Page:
Tuesday, April 23, 2013

Yes, I know that it will be hard for some of my friends in Kentucky to believe, but the tastiest part of my lunch today is the humble seaweed salad.

I don't know what they do to this at "Sushi Folies" here in Paris, but it is delicious.  Add to that some tasty pickled ginger, soy sauce with a little wasabi, topping my favorite pieces of salmon and tuna sushi, maki, and sashimi, and I am one happy girl.  Happy enough, even to be content sitting at my desk getting ready to edit my annual self-evaluation once again.

As my friends in Dakar said if I walked by when they were having lunch, "Let's Eat!"

Sunday, April 14, 2013

“Lean In,” by Sheryl Sandberg
Chapter Four: “It’s a Jungle Gym, Not a Ladder”

The title of this chapter was taken from a quote by Fortune Magazine editor Pattie Sellers, who said “Careers are a jungle gym, not a ladder.” When we talk about“climbing the corporate ladder,” we’re referring to an upward only strategy that leads directly from to promotion to promotion within the same company. Today’s careers are not shaped that way. A quote in the book from the Bureau of Labor Statistics states that “As of 2010, the average American had eleven jobs from the ages of eighteen to forty-six alone.” Many of those jobs involve difficult choices, sideways moves, unexpected changes in employer, changes in location, etc. 

Here’s Sandberg’s take on the jungle gym metaphor: “Jungle gyms offer more creative exploration. There’s only one way to get to the top of a ladder, but there are many ways to get to the top of a jungle gym. The jungle gym model benefits everyone, but especially women who might be starting careers, switching careers, getting blocked by external barriers, or reentering the workforce after taking time off. The ability to forge a unique path with occasional dips, detours, and even dead ends presents a better chance for fulfillment. Plus, a jungle gym provides great views for many people, not just those at the top.”

In this chapter, Sandberg advocates having both a long-term and a shorter-term (18 month) plan. She says that the long-term plan can be quite vague. Sandberg herself “hoped to change the world.” She also mentions a piece of job advice that Google’s CEO gave her when she was debating whether or not to take a job with his company. He told her that “only one criterion mattered when picking a job – fast growth.” She found his advice true for her. She rephrases it “to seek out positions where there is high demand for” your skills. Sandberg winds up this chapter by emphasizing the importance of learning new skills; taking risks; and advocating for the recognition you deserve, like promotions.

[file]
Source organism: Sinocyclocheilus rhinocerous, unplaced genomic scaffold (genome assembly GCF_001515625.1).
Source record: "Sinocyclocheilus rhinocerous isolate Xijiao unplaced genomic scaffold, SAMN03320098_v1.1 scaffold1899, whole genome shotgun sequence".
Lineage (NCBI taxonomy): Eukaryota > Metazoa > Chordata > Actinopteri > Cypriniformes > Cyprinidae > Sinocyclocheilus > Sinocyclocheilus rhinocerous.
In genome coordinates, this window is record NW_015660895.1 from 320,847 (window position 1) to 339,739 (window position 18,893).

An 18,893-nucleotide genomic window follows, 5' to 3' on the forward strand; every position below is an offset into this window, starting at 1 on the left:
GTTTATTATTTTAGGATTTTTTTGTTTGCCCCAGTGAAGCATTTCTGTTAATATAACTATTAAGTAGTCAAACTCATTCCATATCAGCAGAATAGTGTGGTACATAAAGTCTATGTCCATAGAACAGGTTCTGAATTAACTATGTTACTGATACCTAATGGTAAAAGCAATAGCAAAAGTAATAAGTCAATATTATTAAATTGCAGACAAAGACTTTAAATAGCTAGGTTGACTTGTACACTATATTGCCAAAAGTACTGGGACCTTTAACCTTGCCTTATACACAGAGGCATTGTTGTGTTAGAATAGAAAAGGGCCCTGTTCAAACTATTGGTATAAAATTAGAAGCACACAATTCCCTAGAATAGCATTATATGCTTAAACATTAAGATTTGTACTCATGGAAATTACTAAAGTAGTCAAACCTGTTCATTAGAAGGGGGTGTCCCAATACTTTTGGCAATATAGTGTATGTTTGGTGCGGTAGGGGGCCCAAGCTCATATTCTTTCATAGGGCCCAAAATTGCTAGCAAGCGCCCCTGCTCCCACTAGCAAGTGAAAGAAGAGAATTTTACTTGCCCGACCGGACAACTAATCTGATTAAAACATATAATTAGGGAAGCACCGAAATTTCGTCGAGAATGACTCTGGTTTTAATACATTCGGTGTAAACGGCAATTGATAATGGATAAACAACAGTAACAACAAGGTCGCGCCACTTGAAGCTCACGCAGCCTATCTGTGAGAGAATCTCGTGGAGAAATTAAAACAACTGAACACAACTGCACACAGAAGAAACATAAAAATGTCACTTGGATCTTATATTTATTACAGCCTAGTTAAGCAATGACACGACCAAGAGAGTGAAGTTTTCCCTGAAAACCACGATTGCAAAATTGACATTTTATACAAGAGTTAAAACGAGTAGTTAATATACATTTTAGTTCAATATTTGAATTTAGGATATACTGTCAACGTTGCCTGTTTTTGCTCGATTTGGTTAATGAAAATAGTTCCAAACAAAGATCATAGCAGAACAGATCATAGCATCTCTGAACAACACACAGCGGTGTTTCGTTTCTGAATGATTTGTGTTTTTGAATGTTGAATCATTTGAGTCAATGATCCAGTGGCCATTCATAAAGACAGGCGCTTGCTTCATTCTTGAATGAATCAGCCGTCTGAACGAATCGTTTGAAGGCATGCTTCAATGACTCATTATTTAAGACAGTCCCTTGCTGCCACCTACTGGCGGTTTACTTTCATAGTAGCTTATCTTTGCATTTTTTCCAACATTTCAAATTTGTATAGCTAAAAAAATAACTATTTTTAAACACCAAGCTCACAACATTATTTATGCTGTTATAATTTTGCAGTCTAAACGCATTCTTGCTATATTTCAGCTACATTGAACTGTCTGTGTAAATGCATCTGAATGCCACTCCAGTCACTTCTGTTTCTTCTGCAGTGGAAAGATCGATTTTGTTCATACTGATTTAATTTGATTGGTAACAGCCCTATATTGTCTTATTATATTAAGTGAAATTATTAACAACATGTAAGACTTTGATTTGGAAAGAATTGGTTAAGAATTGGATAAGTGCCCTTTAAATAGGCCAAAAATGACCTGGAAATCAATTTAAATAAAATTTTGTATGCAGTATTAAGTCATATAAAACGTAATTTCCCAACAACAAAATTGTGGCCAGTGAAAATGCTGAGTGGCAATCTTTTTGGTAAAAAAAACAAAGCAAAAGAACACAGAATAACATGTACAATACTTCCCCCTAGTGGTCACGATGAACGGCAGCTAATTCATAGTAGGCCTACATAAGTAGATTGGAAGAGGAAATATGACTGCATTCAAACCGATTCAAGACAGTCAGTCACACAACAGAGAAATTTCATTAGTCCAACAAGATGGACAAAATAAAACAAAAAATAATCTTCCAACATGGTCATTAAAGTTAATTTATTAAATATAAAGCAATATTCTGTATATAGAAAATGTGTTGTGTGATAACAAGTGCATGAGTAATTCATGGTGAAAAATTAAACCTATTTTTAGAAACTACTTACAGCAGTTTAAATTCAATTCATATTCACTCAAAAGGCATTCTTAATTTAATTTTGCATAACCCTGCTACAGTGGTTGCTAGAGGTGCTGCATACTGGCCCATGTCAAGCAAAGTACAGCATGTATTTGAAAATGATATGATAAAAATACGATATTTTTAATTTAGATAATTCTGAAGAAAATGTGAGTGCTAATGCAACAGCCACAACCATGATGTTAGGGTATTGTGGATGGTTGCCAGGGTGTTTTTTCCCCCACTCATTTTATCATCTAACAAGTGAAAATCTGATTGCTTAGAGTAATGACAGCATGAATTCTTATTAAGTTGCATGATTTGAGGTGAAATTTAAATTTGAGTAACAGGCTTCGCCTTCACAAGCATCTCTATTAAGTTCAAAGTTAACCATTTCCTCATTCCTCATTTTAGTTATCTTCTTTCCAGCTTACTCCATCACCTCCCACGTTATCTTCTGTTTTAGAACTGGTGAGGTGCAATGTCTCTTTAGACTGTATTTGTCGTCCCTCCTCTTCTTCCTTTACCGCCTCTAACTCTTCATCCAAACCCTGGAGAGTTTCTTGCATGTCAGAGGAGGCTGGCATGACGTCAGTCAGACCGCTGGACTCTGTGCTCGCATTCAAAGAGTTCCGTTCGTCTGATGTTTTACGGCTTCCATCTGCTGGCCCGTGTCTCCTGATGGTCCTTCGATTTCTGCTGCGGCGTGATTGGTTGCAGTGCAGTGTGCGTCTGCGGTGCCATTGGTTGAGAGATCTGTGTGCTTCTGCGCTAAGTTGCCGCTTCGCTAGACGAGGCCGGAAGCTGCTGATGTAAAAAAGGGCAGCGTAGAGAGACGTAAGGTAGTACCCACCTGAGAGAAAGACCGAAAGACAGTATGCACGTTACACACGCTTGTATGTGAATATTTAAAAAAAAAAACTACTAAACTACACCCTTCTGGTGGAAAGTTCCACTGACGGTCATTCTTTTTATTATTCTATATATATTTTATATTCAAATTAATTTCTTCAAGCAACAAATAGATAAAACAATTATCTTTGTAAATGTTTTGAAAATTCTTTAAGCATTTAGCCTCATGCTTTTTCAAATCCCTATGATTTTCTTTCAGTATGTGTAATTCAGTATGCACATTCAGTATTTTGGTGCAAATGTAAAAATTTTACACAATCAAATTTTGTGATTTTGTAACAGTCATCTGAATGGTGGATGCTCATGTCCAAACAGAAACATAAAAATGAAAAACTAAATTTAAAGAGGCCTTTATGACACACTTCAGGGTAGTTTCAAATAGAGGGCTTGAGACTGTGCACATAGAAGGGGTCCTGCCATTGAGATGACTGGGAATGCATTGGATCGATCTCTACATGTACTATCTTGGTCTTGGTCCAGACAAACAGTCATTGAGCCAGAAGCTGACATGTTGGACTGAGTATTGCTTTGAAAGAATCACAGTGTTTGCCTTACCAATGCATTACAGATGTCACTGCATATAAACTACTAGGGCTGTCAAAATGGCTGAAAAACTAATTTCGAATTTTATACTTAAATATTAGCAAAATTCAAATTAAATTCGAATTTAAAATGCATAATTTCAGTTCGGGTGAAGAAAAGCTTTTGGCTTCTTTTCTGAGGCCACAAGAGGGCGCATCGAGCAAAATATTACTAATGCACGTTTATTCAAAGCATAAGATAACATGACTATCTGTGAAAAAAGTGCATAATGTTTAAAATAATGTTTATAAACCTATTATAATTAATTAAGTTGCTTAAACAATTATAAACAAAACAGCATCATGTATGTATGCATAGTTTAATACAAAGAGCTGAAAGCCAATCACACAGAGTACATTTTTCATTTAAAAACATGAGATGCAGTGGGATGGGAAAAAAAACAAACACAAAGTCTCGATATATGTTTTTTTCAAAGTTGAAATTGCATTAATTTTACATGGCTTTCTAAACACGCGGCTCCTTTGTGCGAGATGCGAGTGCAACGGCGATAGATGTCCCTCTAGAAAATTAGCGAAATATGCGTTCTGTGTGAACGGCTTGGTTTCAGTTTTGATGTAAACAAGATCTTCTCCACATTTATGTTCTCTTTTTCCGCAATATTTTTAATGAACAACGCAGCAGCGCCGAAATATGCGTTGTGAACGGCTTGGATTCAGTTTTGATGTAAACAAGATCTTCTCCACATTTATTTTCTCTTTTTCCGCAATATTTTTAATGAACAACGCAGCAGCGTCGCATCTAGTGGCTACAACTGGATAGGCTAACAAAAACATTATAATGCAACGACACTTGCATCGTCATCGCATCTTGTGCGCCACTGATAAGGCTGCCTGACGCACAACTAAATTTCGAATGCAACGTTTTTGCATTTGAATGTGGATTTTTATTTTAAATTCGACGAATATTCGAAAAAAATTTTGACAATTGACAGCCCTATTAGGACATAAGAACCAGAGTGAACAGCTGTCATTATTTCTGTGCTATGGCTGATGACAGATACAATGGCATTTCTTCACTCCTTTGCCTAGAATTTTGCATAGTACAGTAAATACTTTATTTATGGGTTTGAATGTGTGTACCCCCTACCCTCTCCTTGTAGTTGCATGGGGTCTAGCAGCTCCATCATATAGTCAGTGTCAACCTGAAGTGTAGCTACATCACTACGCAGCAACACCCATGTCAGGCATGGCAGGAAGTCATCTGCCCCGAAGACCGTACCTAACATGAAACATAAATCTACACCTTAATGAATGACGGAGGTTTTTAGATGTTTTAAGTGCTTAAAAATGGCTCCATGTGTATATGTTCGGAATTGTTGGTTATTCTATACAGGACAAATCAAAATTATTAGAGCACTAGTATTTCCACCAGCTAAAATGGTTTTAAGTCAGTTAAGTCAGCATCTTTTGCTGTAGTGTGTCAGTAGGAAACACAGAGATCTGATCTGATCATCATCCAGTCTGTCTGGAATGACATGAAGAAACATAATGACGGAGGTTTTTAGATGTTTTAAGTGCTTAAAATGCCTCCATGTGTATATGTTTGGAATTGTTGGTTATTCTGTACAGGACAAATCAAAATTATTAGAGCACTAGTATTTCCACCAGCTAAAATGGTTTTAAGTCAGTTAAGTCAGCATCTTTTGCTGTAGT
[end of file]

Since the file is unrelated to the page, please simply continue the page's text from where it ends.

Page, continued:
Though there is nothing wrong with this chapter, I find myself singularly uninspired. Whereas the previous chapters inspired me, made me feel that she understood my internal struggles, and gave me hope that positive advice would be forthcoming; this chapter seemed like a clever title chosen to wrap up vague advice that was already more than adequately alluded to in the previous chapters. If I had been the editor, I would have wrapped this chapter up into one of the earlier ones.

Again, I hope that the next chapters give me more substantive advice on which to base future career decisions.
Photo credit: http://joshuawo.tumblr.com/ and Parentdish.com / corbis

Monday, April 08, 2013

“Lean In,” by Sheryl Sandberg, Chapter Three: “Success and Likeability”

I have always wanted to be liked, but did not think that you could really worry about that in the working world. After reading “Lean In,” Chapter Three, I find I am more confused about whether “being liked” is a positive quality in the working world.

One of my earliest experiences with this question of likeability as an adult was at University. I had a great group of friends, some of whom I hung out with a lot, others of whom I saw regularly, but all of whom I considered friends. I come from the south, and from a family of huggers, so often I would express my affection for my friends by giving them a big hug. In fact, it was an expectation. I thought that hugging was a sign of how much you liked someone. A friend set me straight. He didn’t like hugs. He didn’t want to be hugged every time I saw him, and he told me, “You need to learn when to hug and when not to hug.” He made it clear that we were still friends; that he still liked me; but that he just didn’t want to have to hug me every time he saw me. It wasn’t his thing.

That was a lesson that I took with me to both my professional relationships and my work relationships. Just because something works for me, doesn’t mean it works for everyone. And just because I don’t agree with someone, doesn’t mean we can’t like each other. You’ve got to feel out each situation and each person individually and figure out what works.

Despite the conflicting information in this chapter, I think that’s what Sheryl Sandberg is trying to tell us. We need to be liked in the business world in order to rise, but we have to lead at the same time. And we have to be aware that a woman needs to meet her goals in a way that doesn’t lead to being labeled “uncooperative, arrogant, not a team player.” Unfortunately, according to this chapter, we also have to keep our accomplishments muted, walk the tightrope of likeability, and still be brave enough and have enough faith in our accomplishments to be able to negotiate on a level with our male colleagues.